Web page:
Every Sunday, my family gets together for dinner at my parents’ house. Dinner begins cordially enough with a salvo of how’s-works and what-have-you-been-up-tos. If we all stuck to a single glass of wine we’d continue like this, depleted by the year behind us; by the one ahead. But we don’t. By dessert, our opinions are weaponized, and the conversation plunges into a cage match of hot takes.
My sister’s takes are sleek and cruel. They slice our takes down the middle, bury themselves quiveringly into our necks. My brother-in-law’s takes barely fit inside the doorway, much less his own head. They require straps and wenches and gobs of time to hoist above our heads. He likes to imagine how they’ll obliterate us in one fell swoop of gravity and logic, but he typically spends the whole evening fighting the pulley system. My grandmother’s takes are miniature apocalypses of dancing silverware and clapping shutters. When she really gets going, the hair kelps from our scalps. My younger brother is new to takes. He used to clutch his wine glass in a huddle of anxious deference, but he started going to a new church, one that arms him to the eyebrows in takes. They roll across the table in a sputnik of angry spines. We hold our breath as we wait for them to bounce, or roll, or explode. My dad’s takes are near-reaching and scientific, hardly takes at all. My step-mom’s takes slouch on the table like water balloons, petrified by our collective scrutiny. My uncle’s takes are toothless and cellophaned. I’ve often read the articles he retrieved them from, seen the journalistic fields from which they were robbed. My takes crumble like cornbread, no matter how aerodynamic and compact they seem in my head.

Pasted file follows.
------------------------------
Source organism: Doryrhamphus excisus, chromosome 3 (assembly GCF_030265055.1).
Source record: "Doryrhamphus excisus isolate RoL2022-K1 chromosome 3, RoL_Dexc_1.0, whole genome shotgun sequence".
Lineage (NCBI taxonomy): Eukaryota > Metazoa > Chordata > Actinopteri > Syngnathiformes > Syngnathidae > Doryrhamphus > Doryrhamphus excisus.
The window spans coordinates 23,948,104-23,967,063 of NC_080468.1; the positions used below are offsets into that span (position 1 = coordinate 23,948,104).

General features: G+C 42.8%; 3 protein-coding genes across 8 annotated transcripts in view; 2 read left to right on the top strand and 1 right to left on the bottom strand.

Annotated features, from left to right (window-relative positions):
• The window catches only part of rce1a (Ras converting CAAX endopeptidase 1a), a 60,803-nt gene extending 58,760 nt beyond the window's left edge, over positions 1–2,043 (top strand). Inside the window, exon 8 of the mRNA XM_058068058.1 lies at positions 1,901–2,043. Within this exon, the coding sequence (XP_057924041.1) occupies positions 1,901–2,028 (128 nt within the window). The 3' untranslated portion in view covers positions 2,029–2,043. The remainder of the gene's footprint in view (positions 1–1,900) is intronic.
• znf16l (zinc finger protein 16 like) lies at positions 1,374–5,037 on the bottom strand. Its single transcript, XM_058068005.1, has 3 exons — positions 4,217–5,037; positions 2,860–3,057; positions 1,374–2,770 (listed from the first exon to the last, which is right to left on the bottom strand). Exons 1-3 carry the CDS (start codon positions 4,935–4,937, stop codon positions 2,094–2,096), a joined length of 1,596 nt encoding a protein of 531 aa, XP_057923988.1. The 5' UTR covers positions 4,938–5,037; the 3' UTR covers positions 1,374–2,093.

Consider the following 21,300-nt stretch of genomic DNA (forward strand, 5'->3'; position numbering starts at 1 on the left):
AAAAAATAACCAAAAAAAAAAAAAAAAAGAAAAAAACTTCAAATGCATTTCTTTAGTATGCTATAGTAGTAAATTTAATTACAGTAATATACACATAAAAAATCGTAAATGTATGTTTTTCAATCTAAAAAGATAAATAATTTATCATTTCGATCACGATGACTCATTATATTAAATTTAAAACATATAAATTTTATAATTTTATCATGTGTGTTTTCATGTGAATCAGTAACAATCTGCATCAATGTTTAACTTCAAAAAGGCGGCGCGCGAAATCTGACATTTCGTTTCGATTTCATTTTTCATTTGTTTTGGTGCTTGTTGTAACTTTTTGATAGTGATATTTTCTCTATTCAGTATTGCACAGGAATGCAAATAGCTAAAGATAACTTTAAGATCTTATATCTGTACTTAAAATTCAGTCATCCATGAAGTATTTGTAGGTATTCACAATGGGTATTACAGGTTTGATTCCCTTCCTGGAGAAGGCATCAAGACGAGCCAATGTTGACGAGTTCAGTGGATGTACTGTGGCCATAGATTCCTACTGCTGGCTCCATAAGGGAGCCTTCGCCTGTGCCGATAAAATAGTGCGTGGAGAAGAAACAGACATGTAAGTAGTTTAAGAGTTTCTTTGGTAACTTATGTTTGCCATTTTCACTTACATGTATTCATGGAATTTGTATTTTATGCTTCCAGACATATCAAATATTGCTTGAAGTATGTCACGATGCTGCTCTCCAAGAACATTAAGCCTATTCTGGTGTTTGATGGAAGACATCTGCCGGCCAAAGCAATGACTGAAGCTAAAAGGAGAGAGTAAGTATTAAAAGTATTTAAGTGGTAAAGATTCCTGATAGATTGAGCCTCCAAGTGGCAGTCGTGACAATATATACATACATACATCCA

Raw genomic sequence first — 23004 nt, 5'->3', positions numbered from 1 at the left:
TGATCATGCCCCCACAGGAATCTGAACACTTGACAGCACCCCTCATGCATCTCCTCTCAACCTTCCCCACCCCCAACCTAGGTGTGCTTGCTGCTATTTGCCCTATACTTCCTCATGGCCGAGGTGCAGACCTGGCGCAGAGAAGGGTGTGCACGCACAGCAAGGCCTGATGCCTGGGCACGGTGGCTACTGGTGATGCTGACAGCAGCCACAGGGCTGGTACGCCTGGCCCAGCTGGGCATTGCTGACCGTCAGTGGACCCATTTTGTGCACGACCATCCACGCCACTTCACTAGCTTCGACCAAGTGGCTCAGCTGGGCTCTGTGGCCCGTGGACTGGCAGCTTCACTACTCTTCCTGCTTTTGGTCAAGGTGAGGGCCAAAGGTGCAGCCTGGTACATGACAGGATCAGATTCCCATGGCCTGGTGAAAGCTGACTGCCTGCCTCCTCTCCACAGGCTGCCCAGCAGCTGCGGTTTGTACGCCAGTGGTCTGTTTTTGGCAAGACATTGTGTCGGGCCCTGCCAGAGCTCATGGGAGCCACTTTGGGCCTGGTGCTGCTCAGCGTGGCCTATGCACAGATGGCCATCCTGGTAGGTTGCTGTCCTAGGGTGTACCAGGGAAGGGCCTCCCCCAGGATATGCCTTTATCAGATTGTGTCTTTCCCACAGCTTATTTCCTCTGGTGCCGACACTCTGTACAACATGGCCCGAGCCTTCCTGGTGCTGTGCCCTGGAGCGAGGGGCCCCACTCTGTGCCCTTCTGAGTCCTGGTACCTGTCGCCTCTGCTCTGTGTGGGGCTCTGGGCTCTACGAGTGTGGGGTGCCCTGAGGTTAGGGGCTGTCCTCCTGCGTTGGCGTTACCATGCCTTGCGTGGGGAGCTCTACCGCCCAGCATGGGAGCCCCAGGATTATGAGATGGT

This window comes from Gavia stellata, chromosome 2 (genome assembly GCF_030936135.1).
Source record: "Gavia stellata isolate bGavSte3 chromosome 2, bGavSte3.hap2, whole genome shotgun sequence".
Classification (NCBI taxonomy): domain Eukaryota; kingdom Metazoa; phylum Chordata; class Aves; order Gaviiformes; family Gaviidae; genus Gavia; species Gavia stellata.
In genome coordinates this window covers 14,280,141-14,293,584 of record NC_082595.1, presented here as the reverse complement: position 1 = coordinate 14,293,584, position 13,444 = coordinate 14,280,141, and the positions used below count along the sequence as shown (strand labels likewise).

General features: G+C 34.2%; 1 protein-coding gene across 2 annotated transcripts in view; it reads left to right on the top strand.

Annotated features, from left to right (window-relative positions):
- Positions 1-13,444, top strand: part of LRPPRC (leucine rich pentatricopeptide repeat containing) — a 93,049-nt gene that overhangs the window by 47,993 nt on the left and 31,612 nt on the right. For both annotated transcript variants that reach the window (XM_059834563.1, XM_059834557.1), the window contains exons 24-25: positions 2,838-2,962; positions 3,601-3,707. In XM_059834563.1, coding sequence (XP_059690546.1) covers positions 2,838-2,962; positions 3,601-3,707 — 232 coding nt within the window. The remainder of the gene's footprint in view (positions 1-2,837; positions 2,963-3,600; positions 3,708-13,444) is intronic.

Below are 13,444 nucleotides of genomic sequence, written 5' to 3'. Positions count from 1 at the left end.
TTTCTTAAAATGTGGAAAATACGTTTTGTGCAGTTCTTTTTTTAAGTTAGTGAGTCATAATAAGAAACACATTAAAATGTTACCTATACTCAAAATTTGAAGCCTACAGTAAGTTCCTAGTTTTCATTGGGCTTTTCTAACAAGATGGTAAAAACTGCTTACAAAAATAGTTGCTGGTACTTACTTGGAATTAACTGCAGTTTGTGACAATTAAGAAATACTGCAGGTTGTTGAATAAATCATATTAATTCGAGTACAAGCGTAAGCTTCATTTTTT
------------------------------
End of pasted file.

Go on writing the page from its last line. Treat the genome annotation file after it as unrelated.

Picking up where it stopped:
At times, I retreat to the backyard, rankled, and walk the smooth fondant of lawn. I wonder why they’re called takes, rather than something else. After all, isn’t an argument being made rather than taken? Coming back, I might pass my dad or brother, someone with whom I might have a conversation. I hurry past them, embarrassed by the intimacy of the narrow hallway, and return to the dinner table to see who’s taking, and from whom, and what’s been lost.
Gardner Mounce is a writer from Memphis, Tennessee. He graduated from Clarion West in 2019 and the University of Florida’s MFA program in 2020. His fiction has appeared in Hobart, Spartan, and elsewhere. He works as a copy/content writer.